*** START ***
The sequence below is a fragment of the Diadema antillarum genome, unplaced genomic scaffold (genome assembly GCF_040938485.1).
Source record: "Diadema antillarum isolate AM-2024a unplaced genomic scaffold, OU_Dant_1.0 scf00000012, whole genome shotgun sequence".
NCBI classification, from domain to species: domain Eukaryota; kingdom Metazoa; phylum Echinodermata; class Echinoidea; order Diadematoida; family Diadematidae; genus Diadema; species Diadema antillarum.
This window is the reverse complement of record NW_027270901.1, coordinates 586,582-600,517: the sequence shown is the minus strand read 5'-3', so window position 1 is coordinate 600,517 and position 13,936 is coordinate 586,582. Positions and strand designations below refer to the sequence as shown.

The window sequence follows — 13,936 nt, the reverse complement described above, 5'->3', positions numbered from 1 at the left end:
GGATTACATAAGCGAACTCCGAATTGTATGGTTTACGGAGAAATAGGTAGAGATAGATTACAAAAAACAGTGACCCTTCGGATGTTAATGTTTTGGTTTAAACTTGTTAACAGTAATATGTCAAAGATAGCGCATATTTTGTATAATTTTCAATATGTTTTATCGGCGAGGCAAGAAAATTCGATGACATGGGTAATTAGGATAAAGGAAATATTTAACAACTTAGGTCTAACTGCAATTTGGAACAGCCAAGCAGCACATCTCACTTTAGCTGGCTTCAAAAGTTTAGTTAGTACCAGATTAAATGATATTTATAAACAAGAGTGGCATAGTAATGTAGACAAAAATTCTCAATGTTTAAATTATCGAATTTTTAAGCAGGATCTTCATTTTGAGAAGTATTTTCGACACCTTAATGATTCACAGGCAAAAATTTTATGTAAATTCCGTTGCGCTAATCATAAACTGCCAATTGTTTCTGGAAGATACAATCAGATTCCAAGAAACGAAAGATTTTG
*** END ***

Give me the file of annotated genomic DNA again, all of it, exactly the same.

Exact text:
The sequence below is a fragment of the Diadema antillarum genome, unplaced genomic scaffold (genome assembly GCF_040938485.1).
Source record: "Diadema antillarum isolate AM-2024a unplaced genomic scaffold, OU_Dant_1.0 scf00000012, whole genome shotgun sequence".
NCBI classification, from domain to species: domain Eukaryota; kingdom Metazoa; phylum Echinodermata; class Echinoidea; order Diadematoida; family Diadematidae; genus Diadema; species Diadema antillarum.
This window is the reverse complement of record NW_027270901.1, coordinates 586,582-600,517: the sequence shown is the minus strand read 5'-3', so window position 1 is coordinate 600,517 and position 13,936 is coordinate 586,582. Positions and strand designations below refer to the sequence as shown.

The window sequence follows — 13,936 nt, the reverse complement described above, 5'->3', positions numbered from 1 at the left end:
GGATTACATAAGCGAACTCCGAATTGTATGGTTTACGGAGAAATAGGTAGAGATAGATTACAAAAAACAGTGACCCTTCGGATGTTAATGTTTTGGTTTAAACTTGTTAACAGTAATATGTCAAAGATAGCGCATATTTTGTATAATTTTCAATATGTTTTATCGGCGAGGCAAGAAAATTCGATGACATGGGTAATTAGGATAAAGGAAATATTTAACAACTTAGGTCTAACTGCAATTTGGAACAGCCAAGCAGCACATCTCACTTTAGCTGGCTTCAAAAGTTTAGTTAGTACCAGATTAAATGATATTTATAAACAAGAGTGGCATAGTAATGTAGACAAAAATTCTCAATGTTTAAATTATCGAATTTTTAAGCAGGATCTTCATTTTGAGAAGTATTTTCGACACCTTAATGATTCACAGGCAAAAATTTTATGTAAATTCCGTTGCGCTAATCATAAACTGCCAATTGTTTCTGGAAGATACAATCAGATTCCAAGAAACGAAAGATTTTG